Ed is currently working on modeling the effects of gravitational lensing and peculiar velocities for the DES supernova program. This should allow us to use the supernovae in DES to test dark energy in a completely independent way, using a signal which is often just considered as noise. More generally, he’s especially interested in developing new methods to analyse cosmological surveys, and combine results from different techniques together, in order to find novel independent tests of dark matter and dark energy.
We asked Ed a few more questions — here’s what he had to say:
What do you think has been the most exciting advance in science / technology in the last 10 years?
Any advice for aspiring scientists?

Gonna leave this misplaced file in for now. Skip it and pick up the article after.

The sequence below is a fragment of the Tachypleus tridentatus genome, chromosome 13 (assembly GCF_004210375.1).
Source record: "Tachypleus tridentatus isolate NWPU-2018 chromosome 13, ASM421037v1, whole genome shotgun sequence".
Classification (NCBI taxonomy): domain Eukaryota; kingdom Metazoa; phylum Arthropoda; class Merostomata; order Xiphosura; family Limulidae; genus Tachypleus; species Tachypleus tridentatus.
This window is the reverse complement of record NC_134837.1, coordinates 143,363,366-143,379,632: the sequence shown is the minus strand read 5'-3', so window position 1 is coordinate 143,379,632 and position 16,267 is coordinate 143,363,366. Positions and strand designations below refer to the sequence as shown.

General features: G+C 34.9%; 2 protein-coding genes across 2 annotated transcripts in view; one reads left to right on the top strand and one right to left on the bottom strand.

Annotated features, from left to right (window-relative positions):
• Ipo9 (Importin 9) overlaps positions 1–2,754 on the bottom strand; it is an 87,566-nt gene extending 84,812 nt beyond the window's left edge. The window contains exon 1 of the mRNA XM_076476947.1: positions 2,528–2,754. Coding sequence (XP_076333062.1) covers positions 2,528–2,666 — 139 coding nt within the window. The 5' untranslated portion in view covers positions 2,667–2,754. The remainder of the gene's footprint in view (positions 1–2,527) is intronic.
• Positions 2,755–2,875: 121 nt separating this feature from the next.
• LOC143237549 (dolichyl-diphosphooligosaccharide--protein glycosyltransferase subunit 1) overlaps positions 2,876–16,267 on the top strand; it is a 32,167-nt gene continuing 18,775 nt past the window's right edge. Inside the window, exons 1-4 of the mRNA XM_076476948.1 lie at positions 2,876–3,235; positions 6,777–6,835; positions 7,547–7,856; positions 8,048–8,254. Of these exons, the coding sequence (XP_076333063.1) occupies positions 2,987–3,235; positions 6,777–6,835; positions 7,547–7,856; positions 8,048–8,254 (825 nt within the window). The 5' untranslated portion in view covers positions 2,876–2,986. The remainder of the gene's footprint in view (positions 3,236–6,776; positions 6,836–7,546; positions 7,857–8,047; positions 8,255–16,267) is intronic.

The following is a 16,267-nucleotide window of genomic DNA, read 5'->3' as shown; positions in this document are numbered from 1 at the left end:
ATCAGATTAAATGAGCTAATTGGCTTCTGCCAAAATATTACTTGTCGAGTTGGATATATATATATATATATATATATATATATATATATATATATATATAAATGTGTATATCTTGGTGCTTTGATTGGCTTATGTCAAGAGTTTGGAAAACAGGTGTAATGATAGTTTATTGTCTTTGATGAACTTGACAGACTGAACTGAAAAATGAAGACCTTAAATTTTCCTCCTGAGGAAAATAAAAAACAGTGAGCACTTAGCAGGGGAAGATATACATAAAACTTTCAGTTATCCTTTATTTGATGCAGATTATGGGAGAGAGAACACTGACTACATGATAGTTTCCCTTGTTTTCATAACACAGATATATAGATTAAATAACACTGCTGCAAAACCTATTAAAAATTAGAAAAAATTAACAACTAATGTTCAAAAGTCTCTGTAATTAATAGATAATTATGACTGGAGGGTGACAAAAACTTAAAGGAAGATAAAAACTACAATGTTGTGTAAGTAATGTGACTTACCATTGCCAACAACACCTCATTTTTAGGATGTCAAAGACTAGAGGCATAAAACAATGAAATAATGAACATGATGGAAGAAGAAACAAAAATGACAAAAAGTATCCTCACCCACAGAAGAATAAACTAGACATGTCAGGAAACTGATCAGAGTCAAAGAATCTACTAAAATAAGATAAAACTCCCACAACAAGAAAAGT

I’d recommend trying to get as much experience as possible: look for local outreach events, get in touch with a department and see if you could visit, or see about arranging a placement.
I’d also recommend learning the Python programming language. For many fields in science and technology, it’s an essential technical skill which will be directly useful. More broadly, it’s also a good way to develop an approach to solving problems which is very useful in science: such as breaking large complicated problems down into smaller independent parts, and using solutions to problems which have already been solved, instead of re-inventing the wheel.
Finally, I’d also recommend reading The Martian by Andy Weir, it’s a fantastic novel with heaps of great science in it!